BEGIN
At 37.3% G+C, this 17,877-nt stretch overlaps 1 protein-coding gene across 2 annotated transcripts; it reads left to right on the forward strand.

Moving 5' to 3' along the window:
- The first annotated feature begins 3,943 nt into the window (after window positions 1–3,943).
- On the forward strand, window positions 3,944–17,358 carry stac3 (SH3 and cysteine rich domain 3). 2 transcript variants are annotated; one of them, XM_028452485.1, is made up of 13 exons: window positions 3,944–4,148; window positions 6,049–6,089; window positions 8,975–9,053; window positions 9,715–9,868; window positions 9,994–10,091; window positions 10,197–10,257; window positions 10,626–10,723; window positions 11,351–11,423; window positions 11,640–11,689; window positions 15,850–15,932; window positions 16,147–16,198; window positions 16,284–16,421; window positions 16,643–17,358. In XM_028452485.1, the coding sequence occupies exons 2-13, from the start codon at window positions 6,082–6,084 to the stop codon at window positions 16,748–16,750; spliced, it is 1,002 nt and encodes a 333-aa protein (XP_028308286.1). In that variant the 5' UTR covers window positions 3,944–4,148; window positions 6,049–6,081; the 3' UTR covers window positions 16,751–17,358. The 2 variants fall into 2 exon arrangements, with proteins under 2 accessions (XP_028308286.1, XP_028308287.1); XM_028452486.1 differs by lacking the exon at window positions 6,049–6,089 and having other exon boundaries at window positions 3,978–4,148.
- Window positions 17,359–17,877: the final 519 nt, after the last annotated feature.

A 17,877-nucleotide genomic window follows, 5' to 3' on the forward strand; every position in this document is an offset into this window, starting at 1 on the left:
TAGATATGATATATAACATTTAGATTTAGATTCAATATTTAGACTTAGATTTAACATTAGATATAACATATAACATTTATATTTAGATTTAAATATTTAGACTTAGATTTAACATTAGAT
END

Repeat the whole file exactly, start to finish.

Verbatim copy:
At 37.3% G+C, this 17,877-nt stretch overlaps 1 protein-coding gene across 2 annotated transcripts; it reads left to right on the forward strand.

Moving 5' to 3' along the window:
- The first annotated feature begins 3,943 nt into the window (after window positions 1–3,943).
- On the forward strand, window positions 3,944–17,358 carry stac3 (SH3 and cysteine rich domain 3). 2 transcript variants are annotated; one of them, XM_028452485.1, is made up of 13 exons: window positions 3,944–4,148; window positions 6,049–6,089; window positions 8,975–9,053; window positions 9,715–9,868; window positions 9,994–10,091; window positions 10,197–10,257; window positions 10,626–10,723; window positions 11,351–11,423; window positions 11,640–11,689; window positions 15,850–15,932; window positions 16,147–16,198; window positions 16,284–16,421; window positions 16,643–17,358. In XM_028452485.1, the coding sequence occupies exons 2-13, from the start codon at window positions 6,082–6,084 to the stop codon at window positions 16,748–16,750; spliced, it is 1,002 nt and encodes a 333-aa protein (XP_028308286.1). In that variant the 5' UTR covers window positions 3,944–4,148; window positions 6,049–6,081; the 3' UTR covers window positions 16,751–17,358. The 2 variants fall into 2 exon arrangements, with proteins under 2 accessions (XP_028308286.1, XP_028308287.1); XM_028452486.1 differs by lacking the exon at window positions 6,049–6,089 and having other exon boundaries at window positions 3,978–4,148.
- Window positions 17,359–17,877: the final 519 nt, after the last annotated feature.

A 17,877-nucleotide genomic window follows, 5' to 3' on the forward strand; every position in this document is an offset into this window, starting at 1 on the left:
TAGATATGATATATAACATTTAGATTTAGATTCAATATTTAGACTTAGATTTAACATTAGATATAACATATAACATTTATATTTAGATTTAAATATTTAGACTTAGATTTAACATTAGAT